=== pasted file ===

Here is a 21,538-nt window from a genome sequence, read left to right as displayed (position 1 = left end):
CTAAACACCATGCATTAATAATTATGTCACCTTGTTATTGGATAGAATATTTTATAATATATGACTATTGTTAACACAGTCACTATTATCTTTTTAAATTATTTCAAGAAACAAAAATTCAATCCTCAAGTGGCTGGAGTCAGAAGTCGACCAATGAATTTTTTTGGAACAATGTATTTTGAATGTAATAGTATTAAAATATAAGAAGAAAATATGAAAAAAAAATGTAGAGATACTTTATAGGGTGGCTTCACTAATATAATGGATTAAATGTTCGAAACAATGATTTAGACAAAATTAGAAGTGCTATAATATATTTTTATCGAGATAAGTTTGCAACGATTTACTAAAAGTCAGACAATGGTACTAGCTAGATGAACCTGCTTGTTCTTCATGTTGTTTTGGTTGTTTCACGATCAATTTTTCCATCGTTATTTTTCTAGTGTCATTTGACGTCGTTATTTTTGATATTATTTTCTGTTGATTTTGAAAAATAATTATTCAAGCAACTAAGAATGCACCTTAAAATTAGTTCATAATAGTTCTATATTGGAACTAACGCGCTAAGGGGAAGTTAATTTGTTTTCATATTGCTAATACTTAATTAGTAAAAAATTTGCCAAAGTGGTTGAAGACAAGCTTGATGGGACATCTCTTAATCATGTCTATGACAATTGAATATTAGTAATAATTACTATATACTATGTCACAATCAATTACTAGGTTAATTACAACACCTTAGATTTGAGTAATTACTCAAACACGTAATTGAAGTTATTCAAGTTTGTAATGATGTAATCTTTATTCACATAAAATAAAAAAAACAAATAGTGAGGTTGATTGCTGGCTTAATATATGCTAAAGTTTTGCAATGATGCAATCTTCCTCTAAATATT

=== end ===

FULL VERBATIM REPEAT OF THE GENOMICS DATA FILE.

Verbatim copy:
Here is a 21,538-nt window from a genome sequence, read left to right as displayed (position 1 = left end):
CTAAACACCATGCATTAATAATTATGTCACCTTGTTATTGGATAGAATATTTTATAATATATGACTATTGTTAACACAGTCACTATTATCTTTTTAAATTATTTCAAGAAACAAAAATTCAATCCTCAAGTGGCTGGAGTCAGAAGTCGACCAATGAATTTTTTTGGAACAATGTATTTTGAATGTAATAGTATTAAAATATAAGAAGAAAATATGAAAAAAAAATGTAGAGATACTTTATAGGGTGGCTTCACTAATATAATGGATTAAATGTTCGAAACAATGATTTAGACAAAATTAGAAGTGCTATAATATATTTTTATCGAGATAAGTTTGCAACGATTTACTAAAAGTCAGACAATGGTACTAGCTAGATGAACCTGCTTGTTCTTCATGTTGTTTTGGTTGTTTCACGATCAATTTTTCCATCGTTATTTTTCTAGTGTCATTTGACGTCGTTATTTTTGATATTATTTTCTGTTGATTTTGAAAAATAATTATTCAAGCAACTAAGAATGCACCTTAAAATTAGTTCATAATAGTTCTATATTGGAACTAACGCGCTAAGGGGAAGTTAATTTGTTTTCATATTGCTAATACTTAATTAGTAAAAAATTTGCCAAAGTGGTTGAAGACAAGCTTGATGGGACATCTCTTAATCATGTCTATGACAATTGAATATTAGTAATAATTACTATATACTATGTCACAATCAATTACTAGGTTAATTACAACACCTTAGATTTGAGTAATTACTCAAACACGTAATTGAAGTTATTCAAGTTTGTAATGATGTAATCTTTATTCACATAAAATAAAAAAAACAAATAGTGAGGTTGATTGCTGGCTTAATATATGCTAAAGTTTTGCAATGATGCAATCTTCCTCTAAATATT